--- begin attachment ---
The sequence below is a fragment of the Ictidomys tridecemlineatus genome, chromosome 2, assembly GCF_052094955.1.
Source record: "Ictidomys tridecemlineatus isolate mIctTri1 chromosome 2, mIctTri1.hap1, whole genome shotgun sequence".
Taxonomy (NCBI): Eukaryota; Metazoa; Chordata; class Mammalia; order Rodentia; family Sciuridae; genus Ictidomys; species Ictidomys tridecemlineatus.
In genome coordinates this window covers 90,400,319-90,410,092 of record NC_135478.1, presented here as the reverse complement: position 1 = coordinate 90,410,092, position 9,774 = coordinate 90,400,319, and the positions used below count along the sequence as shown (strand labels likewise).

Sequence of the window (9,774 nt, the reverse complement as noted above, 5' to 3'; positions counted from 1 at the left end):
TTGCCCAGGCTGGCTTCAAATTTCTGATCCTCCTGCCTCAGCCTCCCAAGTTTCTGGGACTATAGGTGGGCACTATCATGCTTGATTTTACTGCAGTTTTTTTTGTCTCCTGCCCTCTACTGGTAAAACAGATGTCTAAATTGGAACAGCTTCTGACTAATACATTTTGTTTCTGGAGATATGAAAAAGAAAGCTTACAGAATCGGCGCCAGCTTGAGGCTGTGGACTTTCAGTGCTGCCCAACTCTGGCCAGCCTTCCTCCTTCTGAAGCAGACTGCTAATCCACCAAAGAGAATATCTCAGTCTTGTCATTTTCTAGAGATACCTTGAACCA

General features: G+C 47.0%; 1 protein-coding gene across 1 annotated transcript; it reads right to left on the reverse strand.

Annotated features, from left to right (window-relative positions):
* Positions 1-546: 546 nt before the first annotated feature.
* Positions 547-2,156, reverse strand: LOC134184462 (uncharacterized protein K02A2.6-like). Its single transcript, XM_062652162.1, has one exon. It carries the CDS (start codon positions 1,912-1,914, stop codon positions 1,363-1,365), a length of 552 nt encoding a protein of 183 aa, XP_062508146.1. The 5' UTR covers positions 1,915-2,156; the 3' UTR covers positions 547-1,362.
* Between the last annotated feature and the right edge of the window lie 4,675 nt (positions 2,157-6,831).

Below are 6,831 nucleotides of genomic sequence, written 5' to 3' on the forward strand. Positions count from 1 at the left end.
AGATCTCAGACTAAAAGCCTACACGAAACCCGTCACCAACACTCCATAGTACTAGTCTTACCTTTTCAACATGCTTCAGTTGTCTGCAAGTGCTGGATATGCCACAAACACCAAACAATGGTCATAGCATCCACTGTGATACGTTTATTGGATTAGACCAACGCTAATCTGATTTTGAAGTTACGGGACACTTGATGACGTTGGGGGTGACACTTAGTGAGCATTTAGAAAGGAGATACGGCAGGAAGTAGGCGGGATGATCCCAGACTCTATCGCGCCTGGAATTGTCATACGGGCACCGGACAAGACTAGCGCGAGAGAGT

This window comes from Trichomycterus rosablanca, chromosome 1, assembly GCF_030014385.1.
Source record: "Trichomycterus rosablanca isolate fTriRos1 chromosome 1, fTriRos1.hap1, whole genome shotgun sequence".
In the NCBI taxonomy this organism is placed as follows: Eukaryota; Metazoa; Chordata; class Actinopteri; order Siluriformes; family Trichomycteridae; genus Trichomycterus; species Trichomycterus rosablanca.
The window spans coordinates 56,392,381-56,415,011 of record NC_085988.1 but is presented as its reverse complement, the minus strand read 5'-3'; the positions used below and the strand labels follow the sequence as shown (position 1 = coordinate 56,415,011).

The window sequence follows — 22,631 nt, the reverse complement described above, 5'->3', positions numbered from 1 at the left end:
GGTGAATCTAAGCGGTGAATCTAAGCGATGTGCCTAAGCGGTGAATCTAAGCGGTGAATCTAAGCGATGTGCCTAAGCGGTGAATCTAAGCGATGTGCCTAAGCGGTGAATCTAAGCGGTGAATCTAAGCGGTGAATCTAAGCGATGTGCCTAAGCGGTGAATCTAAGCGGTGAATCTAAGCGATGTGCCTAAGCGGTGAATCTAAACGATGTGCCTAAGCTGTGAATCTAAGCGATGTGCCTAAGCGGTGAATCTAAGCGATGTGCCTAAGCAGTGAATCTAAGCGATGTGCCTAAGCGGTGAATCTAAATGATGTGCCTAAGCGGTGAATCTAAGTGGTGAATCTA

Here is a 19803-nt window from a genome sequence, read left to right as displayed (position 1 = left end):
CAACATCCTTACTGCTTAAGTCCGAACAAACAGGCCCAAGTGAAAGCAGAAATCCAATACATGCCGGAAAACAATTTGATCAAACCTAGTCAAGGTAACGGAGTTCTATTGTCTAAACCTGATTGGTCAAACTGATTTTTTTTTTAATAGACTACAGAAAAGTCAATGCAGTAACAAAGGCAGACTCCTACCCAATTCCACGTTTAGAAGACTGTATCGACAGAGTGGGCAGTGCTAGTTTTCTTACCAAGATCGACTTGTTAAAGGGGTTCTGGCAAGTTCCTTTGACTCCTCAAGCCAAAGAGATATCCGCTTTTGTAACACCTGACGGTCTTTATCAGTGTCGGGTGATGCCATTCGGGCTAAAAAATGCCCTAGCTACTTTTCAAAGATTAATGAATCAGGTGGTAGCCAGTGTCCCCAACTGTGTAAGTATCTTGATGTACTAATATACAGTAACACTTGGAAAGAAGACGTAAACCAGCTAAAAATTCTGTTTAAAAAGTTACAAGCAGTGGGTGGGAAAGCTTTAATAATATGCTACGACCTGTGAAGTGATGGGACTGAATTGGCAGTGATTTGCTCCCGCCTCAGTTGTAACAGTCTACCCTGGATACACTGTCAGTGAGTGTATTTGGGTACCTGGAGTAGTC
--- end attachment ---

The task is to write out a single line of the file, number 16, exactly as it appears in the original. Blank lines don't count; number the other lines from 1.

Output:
In the NCBI taxonomy this organism is placed as follows: Eukaryota; Metazoa; Chordata; class Actinopteri; order Siluriformes; family Trichomycteridae; genus Trichomycterus; species Trichomycterus rosablanca.